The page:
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The child was taken up for division of APW and PA banding as a first stage surgery through median sternotomy. After partially excising the thymus, a patch of pericardium was harvested. We noticed that there was a large APW, large and tense MPA, and 5 mm ductus. Both pulmonary arterial branches and APW were looped after dissecting the MPA and the aorta. The proximal extent was very near to the aortic root and was adjacent to the origin of the left coronary ostium. The distal extent was beyond the origin of the right pulmonary artery (RPA). Cardiopulmonary bypass (CPB) was established by aortic and right atrial cannulation. Both branch pulmonary arteries were snared and snugged. Remaining procedure was performed under moderate hypothermia. The ductus was transfixed and divided.
Ascending aorta was looped proximally and distally to the APW. The APW was then directly clamped. A separate stab incision near the left pulmonary artery (LPA) origin was made so as to vent the PA and then APW was divided. The aortic end was sutured in two layers using fine polypropylene sutures. The clamp was released and hemostasis confirmed. Defect in the PA was reconstructed with a pretreated autologous pericardial patch. The stab incision was closed using polypropylene suture. After rewarming, bypass was discontinued. An umbilical catheter was placed in distal MPA for monitoring and MPA was then looped. A band (4mm wide polytetrafluoroethylene strip) was placed around the PA. The band was gradually tightened until the 26 mm mark (on the basis of Trusler's formula) and anchored to the adventitia of MPA.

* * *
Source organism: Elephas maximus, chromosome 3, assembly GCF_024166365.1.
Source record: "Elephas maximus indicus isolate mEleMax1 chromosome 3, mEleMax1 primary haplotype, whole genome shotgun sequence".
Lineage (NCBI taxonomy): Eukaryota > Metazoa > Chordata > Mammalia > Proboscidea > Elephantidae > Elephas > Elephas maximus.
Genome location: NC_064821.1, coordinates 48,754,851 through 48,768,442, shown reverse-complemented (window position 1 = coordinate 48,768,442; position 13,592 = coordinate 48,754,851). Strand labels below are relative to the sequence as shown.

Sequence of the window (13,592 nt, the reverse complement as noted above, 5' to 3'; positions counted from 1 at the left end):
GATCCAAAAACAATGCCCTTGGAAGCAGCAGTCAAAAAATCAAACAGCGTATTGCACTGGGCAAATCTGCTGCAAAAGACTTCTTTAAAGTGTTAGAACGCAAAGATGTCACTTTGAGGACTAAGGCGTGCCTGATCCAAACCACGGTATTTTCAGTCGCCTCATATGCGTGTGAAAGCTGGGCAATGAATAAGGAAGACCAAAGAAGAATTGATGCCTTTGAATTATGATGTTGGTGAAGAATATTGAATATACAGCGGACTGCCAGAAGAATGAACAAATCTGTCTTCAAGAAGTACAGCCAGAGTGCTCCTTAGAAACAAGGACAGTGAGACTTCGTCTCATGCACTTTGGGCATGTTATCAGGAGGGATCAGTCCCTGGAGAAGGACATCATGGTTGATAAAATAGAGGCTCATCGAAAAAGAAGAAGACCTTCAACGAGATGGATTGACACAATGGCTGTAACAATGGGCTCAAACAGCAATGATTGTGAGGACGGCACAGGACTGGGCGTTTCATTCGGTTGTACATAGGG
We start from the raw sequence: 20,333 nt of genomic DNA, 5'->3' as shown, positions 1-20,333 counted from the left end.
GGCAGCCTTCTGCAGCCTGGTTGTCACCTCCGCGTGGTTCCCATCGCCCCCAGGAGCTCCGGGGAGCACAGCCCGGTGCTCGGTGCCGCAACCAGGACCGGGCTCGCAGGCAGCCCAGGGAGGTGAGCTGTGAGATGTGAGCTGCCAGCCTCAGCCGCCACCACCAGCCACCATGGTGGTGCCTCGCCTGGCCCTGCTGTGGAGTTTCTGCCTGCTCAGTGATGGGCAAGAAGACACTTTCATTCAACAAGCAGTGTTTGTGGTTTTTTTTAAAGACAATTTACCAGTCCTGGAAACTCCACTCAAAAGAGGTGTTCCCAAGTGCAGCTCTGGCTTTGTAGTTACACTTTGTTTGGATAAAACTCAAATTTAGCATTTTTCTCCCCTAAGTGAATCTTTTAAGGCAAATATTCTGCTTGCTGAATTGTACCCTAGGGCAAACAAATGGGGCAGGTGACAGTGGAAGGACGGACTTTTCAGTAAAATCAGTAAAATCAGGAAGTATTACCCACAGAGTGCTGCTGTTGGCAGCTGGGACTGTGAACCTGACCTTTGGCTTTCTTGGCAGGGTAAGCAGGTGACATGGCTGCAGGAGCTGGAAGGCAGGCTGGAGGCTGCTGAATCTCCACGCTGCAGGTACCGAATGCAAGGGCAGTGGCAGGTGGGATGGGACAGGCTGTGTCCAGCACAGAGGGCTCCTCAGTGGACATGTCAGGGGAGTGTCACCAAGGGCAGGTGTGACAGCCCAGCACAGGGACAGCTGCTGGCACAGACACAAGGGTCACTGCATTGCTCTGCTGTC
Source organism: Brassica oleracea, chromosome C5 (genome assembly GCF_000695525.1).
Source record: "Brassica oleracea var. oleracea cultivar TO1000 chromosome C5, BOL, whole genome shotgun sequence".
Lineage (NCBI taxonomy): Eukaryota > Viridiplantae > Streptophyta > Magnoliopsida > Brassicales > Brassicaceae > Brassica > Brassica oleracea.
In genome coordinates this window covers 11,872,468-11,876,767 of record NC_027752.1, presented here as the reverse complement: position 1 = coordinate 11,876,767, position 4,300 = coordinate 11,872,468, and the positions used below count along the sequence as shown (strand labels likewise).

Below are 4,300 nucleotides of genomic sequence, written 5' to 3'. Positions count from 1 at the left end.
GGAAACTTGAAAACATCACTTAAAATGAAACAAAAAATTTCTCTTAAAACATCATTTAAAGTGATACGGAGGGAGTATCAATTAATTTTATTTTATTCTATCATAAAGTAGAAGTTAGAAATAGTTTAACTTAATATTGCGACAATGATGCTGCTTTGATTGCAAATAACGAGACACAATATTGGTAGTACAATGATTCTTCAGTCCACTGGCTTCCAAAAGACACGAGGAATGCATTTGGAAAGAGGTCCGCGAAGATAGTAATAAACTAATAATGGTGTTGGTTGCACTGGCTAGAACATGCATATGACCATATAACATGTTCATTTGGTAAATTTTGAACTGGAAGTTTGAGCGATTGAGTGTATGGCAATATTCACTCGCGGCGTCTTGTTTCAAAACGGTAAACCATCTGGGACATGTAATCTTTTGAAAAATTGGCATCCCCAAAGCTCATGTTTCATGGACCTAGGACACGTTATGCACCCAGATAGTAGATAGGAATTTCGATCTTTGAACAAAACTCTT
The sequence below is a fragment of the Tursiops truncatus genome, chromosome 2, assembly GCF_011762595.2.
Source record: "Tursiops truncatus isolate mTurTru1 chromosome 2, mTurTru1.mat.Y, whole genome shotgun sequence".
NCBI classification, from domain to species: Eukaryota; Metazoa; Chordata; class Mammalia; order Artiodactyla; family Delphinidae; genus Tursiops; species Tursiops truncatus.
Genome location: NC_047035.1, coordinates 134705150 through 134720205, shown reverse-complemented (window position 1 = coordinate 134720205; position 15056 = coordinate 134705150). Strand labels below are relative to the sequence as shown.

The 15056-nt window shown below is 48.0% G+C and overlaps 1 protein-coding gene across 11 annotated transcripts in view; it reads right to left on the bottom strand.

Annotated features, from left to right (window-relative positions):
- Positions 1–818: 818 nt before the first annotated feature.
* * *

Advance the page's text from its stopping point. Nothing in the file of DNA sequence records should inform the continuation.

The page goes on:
The PA pressure distal to the band fell to one-third systemic pressures and oxygen saturation remained 100% on controlled ventilation. The child was extubated after 24 h of ventilation and was shifted out of the intensive care unit on the third postoperative day. Postoperative echocardiography showed a gradient of 60mm of Hg across the band and normal ventricular function [Figure 3]. He was discharged on the ninth postoperative day. On follow-up, the child had gained 500 gm in a month after surgery. The child now awaits stage II palliation, i.e., the cavopulmonary shunt.